CPT Jordan S. Chroman
Quartermaster Professional Bulletin – Summer 1993
A 14-year-old boy brings his family 30 pounds of food in the Muslim enclave of Gorazde in eastern Bosnia. Food is scarce since fighting between Serb militias and Muslim rebels broke out 25 Jun 91, when Croatia and Slovenia declared their independence from Yugoslavia. Serbian forces block United Nations convoys carrying food and medicine to Muslim enclaves. Where did this boy’s supplies come from? How are people getting food and supplies in this time of civil war?
Needed items were delivered by air, courtesy of the U.S. Army, Air Force and other United Nations Forces as part of Operation Provide Promise.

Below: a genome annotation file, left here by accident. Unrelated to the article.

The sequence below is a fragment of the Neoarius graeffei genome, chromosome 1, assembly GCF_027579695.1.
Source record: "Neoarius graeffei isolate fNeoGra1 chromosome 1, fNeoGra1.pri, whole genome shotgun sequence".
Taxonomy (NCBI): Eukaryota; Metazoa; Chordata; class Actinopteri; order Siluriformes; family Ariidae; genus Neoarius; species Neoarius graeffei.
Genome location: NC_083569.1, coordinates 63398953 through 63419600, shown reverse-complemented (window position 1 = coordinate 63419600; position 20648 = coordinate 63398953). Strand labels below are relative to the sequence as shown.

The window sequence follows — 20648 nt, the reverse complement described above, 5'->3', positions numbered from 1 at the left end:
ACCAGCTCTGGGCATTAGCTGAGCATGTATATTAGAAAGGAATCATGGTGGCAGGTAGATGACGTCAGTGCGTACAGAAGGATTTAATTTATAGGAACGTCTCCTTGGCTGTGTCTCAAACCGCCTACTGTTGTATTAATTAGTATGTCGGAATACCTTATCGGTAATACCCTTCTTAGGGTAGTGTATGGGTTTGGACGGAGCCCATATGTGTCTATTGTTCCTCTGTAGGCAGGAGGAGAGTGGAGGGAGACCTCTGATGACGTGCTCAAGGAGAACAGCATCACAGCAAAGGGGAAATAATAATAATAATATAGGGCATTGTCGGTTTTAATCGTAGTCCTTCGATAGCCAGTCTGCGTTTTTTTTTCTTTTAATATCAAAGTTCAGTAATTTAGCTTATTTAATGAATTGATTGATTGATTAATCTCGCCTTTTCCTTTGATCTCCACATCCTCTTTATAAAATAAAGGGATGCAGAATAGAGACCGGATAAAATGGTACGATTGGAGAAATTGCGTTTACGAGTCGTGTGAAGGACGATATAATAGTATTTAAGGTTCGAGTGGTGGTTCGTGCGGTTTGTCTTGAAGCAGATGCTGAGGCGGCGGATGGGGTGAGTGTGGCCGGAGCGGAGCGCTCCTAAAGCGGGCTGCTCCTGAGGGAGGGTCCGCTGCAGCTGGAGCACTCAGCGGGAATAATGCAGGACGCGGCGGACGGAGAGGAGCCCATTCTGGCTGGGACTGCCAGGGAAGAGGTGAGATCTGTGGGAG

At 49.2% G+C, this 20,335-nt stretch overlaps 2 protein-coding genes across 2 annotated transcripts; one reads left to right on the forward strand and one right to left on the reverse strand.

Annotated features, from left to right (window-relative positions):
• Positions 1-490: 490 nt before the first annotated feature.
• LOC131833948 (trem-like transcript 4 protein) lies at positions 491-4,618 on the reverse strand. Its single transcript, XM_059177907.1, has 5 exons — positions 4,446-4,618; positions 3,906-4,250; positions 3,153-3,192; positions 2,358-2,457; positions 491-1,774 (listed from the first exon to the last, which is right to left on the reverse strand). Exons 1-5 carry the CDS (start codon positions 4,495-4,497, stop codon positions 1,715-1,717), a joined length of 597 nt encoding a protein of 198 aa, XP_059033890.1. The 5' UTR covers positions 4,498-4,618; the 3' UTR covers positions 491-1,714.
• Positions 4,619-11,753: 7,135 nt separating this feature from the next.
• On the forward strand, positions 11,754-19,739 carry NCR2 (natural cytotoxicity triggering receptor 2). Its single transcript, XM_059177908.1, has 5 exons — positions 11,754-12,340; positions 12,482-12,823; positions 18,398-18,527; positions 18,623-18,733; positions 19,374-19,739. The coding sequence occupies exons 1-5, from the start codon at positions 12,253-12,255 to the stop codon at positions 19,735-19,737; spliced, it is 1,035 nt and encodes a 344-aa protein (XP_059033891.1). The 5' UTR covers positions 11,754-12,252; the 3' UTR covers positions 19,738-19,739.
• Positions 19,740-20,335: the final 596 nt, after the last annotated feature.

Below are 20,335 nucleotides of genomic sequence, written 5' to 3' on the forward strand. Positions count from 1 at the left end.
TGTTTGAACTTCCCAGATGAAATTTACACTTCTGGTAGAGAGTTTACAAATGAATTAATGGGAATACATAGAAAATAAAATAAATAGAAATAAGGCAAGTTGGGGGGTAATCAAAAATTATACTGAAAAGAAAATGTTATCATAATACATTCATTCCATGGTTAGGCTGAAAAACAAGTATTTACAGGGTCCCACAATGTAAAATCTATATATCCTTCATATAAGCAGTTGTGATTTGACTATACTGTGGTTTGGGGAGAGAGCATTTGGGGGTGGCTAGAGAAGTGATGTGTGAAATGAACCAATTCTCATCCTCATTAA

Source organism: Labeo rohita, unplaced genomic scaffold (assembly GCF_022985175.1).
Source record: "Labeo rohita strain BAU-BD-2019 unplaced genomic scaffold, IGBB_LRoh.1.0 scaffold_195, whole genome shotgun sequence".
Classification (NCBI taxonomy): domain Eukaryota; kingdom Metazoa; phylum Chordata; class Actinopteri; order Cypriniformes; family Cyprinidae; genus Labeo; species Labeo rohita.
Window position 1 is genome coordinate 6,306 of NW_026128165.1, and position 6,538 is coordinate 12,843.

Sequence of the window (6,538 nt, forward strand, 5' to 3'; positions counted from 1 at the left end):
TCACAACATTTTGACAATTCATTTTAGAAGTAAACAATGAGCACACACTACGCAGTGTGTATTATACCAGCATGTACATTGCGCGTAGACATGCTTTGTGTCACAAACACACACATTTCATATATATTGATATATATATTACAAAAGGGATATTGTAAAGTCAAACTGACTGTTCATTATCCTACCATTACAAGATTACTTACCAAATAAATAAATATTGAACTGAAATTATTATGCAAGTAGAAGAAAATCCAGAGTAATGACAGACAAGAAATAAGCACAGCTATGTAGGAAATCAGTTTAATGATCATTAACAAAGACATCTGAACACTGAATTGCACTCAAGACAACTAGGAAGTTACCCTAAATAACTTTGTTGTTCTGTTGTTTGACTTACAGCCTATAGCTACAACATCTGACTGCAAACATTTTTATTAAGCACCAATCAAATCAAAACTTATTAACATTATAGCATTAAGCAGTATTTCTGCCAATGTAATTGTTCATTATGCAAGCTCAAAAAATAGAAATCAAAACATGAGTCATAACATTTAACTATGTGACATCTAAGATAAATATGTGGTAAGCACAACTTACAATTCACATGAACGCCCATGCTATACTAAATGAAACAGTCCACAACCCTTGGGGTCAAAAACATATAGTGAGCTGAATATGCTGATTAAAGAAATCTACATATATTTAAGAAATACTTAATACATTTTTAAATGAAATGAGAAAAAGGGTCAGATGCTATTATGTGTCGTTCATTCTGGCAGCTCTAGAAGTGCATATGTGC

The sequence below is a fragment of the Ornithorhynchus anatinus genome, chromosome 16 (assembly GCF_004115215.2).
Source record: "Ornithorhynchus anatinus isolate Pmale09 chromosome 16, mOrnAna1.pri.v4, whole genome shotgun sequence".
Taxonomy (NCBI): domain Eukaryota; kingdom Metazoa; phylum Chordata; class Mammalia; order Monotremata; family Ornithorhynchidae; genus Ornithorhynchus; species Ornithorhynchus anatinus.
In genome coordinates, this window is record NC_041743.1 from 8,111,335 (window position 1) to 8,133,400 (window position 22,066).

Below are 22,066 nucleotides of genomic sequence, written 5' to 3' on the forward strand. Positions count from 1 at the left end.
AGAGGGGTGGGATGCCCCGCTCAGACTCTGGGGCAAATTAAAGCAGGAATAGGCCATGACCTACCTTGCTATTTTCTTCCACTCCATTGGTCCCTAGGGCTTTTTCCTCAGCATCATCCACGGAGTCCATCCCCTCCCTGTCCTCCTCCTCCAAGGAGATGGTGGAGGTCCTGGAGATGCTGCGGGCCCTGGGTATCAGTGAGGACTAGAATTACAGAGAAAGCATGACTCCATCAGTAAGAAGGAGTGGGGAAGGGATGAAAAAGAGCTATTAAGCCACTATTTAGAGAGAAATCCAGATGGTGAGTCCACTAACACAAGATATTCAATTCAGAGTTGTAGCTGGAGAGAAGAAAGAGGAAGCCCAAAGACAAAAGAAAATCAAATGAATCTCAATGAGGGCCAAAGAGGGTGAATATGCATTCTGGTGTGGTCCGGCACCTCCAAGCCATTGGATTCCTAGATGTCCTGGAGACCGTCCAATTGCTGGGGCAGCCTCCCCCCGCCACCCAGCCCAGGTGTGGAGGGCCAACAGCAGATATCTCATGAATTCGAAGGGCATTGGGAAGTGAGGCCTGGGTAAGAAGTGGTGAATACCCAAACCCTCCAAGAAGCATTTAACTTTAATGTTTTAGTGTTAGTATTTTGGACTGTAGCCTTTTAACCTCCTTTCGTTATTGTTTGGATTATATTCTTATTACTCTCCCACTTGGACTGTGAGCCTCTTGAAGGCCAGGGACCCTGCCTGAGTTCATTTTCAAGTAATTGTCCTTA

Operation Provide Promise, truly a combined services operation, is a clear-cut example of the U.S. and other forces working together with ingenuity to achieve a common goal. The U.S. European Command (USEUCOM); the Commander in Chief, U.S. Army Europe (CINCUSAREUR); and the U.S. Air Force Europe (USAFE) took the lead. Members of the 5th Quartermaster Detachment (Army), the 29th Area Support Group (Army), the 21st Theater Area Army Command (Army), the 435th Air Wing (USAF), the 37th Aerial Port Squadron (USAF) and other U.S. units participated in the relief effort. Additional rigger and air force units from Germany, Great Britain and France aided in the operation. Riggers and air crews worked around the clock for weeks at a time with little rest to ensure success. Without the combined efforts of riggers, loadmasters, aerial port personnel, pilots and other support personnel, this mission could never have been successful. The study of this and other airdrop missions teaches junior logisticians many lessons necessary in supplying and transporting today’s rapidly deployable military. Aerial delivery operations are ideal for both military missions and civilian relief actions. Airdrop allows delivery of supplies and equipment in an entirely different way than any other transportation system. All logisticians should be familiar with aerial delivery and its capabilities.